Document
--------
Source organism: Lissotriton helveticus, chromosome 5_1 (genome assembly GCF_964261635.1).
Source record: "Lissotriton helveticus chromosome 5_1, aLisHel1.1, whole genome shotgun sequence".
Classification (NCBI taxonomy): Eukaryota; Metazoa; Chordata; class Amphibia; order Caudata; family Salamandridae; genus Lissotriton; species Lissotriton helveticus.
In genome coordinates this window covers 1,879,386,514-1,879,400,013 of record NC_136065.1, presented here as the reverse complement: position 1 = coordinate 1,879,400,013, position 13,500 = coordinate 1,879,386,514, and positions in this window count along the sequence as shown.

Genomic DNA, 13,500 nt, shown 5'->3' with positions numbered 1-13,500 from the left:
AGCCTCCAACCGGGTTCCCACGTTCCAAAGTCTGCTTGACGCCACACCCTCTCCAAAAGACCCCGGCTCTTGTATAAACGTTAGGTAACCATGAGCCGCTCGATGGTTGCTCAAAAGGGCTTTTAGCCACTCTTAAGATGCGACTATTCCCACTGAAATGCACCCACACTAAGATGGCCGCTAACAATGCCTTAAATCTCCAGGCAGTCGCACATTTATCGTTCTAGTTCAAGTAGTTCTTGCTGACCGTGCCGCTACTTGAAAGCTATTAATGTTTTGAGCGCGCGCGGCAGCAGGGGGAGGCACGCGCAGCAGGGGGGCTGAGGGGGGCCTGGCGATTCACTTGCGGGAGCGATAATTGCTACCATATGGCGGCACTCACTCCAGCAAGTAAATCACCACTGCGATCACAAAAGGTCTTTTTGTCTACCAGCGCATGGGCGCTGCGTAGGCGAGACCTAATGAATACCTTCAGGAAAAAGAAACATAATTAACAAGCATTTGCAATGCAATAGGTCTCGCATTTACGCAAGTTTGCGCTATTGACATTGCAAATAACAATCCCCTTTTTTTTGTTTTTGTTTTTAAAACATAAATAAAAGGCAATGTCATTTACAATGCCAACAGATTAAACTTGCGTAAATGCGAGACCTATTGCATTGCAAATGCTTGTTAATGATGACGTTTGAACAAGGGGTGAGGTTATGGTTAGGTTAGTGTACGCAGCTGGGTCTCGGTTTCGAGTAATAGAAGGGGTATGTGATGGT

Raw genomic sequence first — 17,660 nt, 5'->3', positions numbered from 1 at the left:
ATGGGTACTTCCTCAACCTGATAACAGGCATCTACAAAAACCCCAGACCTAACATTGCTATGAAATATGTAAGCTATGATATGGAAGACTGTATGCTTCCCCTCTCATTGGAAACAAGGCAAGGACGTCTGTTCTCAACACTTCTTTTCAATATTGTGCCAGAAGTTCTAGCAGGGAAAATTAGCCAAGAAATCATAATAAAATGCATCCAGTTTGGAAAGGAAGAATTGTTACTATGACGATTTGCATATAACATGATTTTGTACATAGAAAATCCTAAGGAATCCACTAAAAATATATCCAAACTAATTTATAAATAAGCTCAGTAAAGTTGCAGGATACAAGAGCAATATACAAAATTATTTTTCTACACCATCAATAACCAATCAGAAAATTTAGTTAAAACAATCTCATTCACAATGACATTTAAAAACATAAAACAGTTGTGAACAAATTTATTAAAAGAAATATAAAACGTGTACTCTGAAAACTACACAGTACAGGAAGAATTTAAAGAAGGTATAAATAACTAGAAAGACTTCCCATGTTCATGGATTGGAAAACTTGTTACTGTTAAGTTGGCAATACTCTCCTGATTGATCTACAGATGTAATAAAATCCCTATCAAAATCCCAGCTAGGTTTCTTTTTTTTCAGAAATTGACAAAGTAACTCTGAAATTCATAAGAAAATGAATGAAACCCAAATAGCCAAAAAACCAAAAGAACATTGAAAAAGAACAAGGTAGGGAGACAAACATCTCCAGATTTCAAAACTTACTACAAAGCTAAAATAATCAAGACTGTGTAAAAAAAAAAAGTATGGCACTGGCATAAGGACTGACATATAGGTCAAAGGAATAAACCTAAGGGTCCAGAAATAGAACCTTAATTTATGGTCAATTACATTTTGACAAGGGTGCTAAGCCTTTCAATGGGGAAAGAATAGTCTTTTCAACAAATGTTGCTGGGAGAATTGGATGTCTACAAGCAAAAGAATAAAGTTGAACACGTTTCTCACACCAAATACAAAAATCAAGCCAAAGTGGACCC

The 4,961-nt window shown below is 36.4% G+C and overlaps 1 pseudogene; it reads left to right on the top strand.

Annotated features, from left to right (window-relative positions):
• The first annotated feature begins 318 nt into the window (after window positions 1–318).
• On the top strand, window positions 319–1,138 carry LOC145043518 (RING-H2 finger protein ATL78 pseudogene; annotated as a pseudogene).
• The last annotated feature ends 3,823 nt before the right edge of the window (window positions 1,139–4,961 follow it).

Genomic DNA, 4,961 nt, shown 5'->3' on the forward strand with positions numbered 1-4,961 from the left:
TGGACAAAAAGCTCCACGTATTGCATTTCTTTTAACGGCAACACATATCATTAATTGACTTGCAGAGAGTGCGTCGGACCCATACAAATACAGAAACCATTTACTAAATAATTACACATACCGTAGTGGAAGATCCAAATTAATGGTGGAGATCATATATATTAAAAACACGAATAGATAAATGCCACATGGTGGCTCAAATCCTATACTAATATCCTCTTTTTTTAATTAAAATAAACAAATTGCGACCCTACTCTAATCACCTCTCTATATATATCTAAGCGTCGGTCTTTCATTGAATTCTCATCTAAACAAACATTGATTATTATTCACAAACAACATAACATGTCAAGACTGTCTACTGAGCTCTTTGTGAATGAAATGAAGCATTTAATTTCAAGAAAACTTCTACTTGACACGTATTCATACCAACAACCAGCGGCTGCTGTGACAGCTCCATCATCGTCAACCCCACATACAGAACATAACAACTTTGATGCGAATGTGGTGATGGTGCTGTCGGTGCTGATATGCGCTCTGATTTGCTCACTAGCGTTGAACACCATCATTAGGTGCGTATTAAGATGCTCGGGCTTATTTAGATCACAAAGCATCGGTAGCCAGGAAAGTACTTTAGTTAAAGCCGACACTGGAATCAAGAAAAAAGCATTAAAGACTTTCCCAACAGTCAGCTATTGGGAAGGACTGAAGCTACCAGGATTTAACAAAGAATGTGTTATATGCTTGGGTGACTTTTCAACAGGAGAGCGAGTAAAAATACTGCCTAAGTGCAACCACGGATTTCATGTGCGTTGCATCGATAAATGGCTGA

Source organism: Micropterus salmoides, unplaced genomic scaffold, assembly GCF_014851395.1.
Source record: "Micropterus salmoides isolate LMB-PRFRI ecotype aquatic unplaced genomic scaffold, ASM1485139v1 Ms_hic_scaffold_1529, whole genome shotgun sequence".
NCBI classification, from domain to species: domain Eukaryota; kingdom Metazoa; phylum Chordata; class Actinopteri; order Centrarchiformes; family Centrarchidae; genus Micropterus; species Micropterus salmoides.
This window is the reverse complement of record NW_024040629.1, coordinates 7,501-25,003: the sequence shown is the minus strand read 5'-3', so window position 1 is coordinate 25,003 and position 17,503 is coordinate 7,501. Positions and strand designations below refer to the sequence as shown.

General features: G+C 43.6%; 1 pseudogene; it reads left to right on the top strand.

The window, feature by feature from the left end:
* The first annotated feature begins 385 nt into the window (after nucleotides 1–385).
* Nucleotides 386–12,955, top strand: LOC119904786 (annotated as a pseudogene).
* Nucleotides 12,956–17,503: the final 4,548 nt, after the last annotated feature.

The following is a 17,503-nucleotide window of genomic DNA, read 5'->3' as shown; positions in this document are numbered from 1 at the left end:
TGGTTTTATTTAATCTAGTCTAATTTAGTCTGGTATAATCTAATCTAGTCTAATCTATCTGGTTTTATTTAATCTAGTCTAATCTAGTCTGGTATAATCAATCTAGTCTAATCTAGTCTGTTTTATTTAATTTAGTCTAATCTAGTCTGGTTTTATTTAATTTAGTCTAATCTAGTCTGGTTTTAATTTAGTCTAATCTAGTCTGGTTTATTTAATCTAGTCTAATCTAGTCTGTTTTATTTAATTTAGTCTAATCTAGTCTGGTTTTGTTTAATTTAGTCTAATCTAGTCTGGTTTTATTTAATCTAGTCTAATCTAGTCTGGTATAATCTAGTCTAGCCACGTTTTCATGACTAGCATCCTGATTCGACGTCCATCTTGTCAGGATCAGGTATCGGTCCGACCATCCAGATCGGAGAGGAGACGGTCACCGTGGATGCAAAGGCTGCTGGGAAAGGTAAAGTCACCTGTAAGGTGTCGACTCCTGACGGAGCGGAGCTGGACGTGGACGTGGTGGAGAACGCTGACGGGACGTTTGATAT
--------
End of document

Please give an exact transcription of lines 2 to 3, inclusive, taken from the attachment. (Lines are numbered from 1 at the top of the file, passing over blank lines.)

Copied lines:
Source record: "Lissotriton helveticus chromosome 5_1, aLisHel1.1, whole genome shotgun sequence".
Classification (NCBI taxonomy): Eukaryota; Metazoa; Chordata; class Amphibia; order Caudata; family Salamandridae; genus Lissotriton; species Lissotriton helveticus.